The city’s long-term prospects would be improved by tapping into its university system. A few years ago, the University of Rochester, which hosts both the foremost optics research center in the nation, and the Eastman School of Music, a premier music institution, surpassed Kodak as the city’s largest employer. The Rochester Institute of Technology and several other small colleges are located nearby, but by and large, students don’t stay in the area after graduation. Rochester, NY is considered one of the worst large metros for its retention of college grads (34%), which further weakens the economy and hampers demand for rental housing.

The slowing steel economy in Pittsburgh

During the latter half of the 20th century, Pittsburgh’s eulogy seemed already written—just waiting to be published: steel mills were closing and issuing thousands of pink slips in the process. Between 1970 and 1990, the city lost a full 30% of its population. “Well, that was that,” recounts crane operator Ed Buzinka on his last day of work at a U.S. Steel Corp. structural mill. “It’s over. But I’ll tell you what. It was a good run while it lasted.”

Pittsburgh has managed to pull itself up by its bootstraps better than most post-industrial cities, but its economy continues to lag. According to the 2015 Rental Ranking Report, Pittsburgh is experiencing among the slowest job growth in the nation (3.19%). Housing demand remains weak, with the average property sitting on the market for 87 days in Q1 2016 before it ultimately sold—the second lengthiest period of all 75 metros analyzed. Compare this to Seattle (8 days), Portland (15 days), and even Grand Rapids (21)—markets in which houses all sold in less than three weeks.

The insurance business in Hartford

Unlike some of the other postindustrial cities profiled here, Hartford successfully reinvented itself as a hub for the insurance industry. Located between Boston and New York, insurance companies were able to meet with customers throughout the region. As the finance and legal industries in these markets grew, so did the demand for insurance products—and for many years, the Hartford economy did well.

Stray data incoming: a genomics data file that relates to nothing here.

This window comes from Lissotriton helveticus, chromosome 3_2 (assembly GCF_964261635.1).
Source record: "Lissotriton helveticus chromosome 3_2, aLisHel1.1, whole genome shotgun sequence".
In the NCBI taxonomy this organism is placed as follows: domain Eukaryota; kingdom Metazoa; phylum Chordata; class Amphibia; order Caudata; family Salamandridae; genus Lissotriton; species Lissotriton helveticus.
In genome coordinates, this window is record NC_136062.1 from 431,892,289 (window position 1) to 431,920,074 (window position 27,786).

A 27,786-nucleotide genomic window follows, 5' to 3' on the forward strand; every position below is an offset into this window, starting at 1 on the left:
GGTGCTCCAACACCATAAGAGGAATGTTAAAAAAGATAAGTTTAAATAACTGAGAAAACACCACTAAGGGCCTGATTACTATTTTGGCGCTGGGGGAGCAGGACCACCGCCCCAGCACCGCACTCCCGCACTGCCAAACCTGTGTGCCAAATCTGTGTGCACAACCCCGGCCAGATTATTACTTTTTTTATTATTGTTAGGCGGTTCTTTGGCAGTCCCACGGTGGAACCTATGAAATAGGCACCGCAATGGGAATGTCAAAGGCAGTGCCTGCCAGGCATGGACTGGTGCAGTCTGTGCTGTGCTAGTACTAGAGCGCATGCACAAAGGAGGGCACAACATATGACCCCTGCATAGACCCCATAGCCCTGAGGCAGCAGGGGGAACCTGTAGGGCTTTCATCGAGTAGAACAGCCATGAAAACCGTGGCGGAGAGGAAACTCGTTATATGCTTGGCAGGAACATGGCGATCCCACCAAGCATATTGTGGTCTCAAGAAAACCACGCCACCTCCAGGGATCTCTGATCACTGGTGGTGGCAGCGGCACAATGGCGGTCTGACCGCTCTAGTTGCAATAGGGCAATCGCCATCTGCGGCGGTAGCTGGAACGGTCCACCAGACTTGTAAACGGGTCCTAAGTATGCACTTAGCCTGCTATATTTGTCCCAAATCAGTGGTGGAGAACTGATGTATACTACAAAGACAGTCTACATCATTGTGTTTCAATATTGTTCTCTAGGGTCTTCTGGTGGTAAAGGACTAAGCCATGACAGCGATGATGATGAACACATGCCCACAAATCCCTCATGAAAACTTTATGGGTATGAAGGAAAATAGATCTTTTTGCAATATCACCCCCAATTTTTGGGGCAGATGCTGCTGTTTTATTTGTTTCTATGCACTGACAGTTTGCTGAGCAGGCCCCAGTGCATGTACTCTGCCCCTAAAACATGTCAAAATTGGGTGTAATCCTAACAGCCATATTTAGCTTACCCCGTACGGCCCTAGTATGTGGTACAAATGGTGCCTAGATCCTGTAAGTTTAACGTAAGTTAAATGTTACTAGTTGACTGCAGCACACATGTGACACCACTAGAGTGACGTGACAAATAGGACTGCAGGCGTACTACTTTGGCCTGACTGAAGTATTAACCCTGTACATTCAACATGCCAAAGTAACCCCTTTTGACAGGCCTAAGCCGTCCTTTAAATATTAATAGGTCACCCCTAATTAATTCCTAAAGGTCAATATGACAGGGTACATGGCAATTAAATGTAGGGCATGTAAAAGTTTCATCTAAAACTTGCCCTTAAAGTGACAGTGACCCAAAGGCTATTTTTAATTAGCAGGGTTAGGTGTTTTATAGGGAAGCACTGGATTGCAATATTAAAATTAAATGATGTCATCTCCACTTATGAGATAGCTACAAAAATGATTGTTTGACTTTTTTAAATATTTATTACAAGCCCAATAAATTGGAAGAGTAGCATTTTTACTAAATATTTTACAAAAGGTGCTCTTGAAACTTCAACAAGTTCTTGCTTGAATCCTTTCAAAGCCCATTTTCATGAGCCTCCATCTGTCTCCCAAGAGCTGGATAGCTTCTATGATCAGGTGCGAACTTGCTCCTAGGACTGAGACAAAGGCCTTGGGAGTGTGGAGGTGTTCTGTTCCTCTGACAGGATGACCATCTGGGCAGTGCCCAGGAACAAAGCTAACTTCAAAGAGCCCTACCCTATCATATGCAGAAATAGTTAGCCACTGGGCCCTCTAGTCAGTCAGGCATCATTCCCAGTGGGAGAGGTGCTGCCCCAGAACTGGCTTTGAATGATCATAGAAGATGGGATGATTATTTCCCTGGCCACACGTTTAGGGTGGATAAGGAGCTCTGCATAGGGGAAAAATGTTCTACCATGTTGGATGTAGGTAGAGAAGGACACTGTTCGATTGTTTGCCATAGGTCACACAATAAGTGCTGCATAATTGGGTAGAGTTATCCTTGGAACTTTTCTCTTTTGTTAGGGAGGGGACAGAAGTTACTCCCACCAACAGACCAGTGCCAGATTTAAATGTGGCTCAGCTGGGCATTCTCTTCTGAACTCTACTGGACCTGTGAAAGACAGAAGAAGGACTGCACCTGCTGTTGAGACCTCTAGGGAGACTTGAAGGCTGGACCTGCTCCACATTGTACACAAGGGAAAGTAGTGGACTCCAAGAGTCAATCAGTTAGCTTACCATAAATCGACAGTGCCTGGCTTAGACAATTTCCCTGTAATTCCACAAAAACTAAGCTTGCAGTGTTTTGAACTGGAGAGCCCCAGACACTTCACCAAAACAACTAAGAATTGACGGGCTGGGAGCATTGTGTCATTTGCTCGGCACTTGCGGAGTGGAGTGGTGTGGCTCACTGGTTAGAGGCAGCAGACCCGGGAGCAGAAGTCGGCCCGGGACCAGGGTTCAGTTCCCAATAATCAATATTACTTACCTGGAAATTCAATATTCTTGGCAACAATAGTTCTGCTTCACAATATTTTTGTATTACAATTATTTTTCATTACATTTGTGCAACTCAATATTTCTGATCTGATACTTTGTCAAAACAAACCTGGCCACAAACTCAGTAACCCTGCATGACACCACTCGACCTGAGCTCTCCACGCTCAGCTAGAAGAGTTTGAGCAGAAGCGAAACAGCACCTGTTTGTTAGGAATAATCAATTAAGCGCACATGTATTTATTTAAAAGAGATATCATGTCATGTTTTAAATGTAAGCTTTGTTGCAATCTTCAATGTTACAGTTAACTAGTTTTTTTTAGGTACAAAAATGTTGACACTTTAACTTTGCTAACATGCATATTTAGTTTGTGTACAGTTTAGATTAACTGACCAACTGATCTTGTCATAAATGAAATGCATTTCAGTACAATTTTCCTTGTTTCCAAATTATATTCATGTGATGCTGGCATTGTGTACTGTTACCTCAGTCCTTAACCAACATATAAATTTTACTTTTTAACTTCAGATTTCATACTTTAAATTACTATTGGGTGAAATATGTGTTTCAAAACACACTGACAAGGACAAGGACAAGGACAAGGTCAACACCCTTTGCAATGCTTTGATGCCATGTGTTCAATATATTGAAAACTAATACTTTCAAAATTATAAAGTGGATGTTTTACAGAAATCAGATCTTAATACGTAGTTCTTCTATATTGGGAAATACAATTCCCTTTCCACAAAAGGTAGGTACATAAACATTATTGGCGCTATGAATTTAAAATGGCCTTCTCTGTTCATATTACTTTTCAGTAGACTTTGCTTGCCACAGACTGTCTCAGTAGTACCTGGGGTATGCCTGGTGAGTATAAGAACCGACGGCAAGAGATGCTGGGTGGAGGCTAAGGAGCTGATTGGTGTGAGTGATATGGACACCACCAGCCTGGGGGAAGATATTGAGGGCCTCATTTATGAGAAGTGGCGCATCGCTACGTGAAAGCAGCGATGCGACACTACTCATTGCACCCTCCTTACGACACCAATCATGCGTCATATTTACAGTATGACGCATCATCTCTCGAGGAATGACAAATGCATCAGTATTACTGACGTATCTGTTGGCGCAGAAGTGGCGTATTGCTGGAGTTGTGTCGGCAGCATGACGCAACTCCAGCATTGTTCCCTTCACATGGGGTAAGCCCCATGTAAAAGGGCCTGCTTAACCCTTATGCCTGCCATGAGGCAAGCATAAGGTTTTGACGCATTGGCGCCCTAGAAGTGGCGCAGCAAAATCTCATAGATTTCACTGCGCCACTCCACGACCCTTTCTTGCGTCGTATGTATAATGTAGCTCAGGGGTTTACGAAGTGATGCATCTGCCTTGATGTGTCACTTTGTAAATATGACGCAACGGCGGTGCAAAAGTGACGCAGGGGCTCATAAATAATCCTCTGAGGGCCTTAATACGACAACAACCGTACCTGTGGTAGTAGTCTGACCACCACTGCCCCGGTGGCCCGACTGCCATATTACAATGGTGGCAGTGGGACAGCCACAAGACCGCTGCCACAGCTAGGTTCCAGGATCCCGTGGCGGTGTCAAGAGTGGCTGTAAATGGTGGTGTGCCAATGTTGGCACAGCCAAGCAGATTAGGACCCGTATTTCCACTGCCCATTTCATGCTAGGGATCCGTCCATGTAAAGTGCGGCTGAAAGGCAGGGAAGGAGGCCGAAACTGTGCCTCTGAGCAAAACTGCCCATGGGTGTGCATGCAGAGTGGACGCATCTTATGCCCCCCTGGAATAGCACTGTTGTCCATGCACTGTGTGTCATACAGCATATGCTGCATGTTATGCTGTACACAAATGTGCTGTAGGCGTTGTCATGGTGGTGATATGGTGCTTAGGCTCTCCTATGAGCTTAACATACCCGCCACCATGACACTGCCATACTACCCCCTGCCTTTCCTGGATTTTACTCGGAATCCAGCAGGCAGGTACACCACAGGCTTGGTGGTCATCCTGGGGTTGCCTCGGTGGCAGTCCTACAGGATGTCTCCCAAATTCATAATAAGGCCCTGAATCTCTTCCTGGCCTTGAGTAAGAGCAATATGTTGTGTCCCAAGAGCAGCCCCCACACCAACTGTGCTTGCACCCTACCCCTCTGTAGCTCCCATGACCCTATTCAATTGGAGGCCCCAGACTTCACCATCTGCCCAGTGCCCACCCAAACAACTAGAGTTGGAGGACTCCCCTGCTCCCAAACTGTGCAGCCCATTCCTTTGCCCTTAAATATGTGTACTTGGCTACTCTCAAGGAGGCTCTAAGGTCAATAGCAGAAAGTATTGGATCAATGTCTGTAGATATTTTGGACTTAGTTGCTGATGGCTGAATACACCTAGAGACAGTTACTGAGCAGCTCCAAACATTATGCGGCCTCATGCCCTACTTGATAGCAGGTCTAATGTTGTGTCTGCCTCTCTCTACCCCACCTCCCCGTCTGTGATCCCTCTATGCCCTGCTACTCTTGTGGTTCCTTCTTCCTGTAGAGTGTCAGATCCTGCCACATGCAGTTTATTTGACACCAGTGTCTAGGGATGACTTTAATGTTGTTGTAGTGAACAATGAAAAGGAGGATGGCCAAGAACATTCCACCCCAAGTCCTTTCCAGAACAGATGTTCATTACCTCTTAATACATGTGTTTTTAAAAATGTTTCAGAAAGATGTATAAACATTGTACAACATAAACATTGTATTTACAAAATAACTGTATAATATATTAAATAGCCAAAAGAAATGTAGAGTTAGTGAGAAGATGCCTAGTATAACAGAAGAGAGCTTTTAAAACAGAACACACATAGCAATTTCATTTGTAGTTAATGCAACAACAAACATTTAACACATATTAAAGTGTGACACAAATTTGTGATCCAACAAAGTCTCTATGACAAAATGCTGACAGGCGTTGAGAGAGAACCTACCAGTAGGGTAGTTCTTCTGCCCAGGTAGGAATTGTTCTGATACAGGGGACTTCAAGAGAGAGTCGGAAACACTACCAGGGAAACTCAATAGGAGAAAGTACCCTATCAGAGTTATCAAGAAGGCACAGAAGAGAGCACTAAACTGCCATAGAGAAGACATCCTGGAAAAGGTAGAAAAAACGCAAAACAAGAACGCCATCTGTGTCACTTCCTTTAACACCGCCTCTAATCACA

But a string of bad policy decisions unraveled the state’s economy. Government spending is out of control, with year-after-year tax hikes that aren’t enough to close budget gaps or fulfill the state’s unfunded pension liabilities. Today, Connecticut is considered the least-business friendly state in the nation. Between 1996 and 2006, before the financial meltdown and recession, the number of Connecticut small businesses declined by 2.2% compared to a 10% increase nationwide. Coming out of the recession, a number of corporate tenants (notably, General Electric) have decided to cut ties and relocate elsewhere.

As a result, demand for rental housing is low. Using All Property Management’s Future Rental Availability Index, an estimate of the housing unit shortage in a metro area, we find that Hartford ranks dead last on future housing shortage. In other words, there’s plenty of housing to go around. Landlords are hard pressed to increase the amount they charge for rent. This is confirmed by another stat in the Rental Ranking Report: the Hartford metro has the single lowest rent variance in the nation (-6%), indicating that rental prices are on the decline.

What’s more, absent demand, Hartford property values are slow to appreciate. Whereas some markets like San Francisco, Miami and Denver have appreciated more than 6.75% this past year, Hartford properties have appreciated a meager 0.79%.

It’s not all gloom and doom for these former boomtown cities.

The cap rates for investors in both Akron and Rochester are among the highest in the nation (10.40% and 9.71%, respectively). Rental property owners in these markets are taking high risk, but in return are generating tremendous returns. Depending on an investor’s risk profile and time horizon, these markets could turn out to be great opportunities—particularly those who can no longer get a foothold into primary markets like New York, Boston and LA.

Interested in learning more about a specific market? Download a full copy of the 2015 Rental Ranking report here.

Read more on Real Estate Markets
Amanda Maher

Amanda Maher is a self-proclaimed policy wonk who dabbles in real estate law. She holds a B.S. in Political Science and Sociology from Boston University, as well as a master's in Urban and Regional Policy from Northeastern.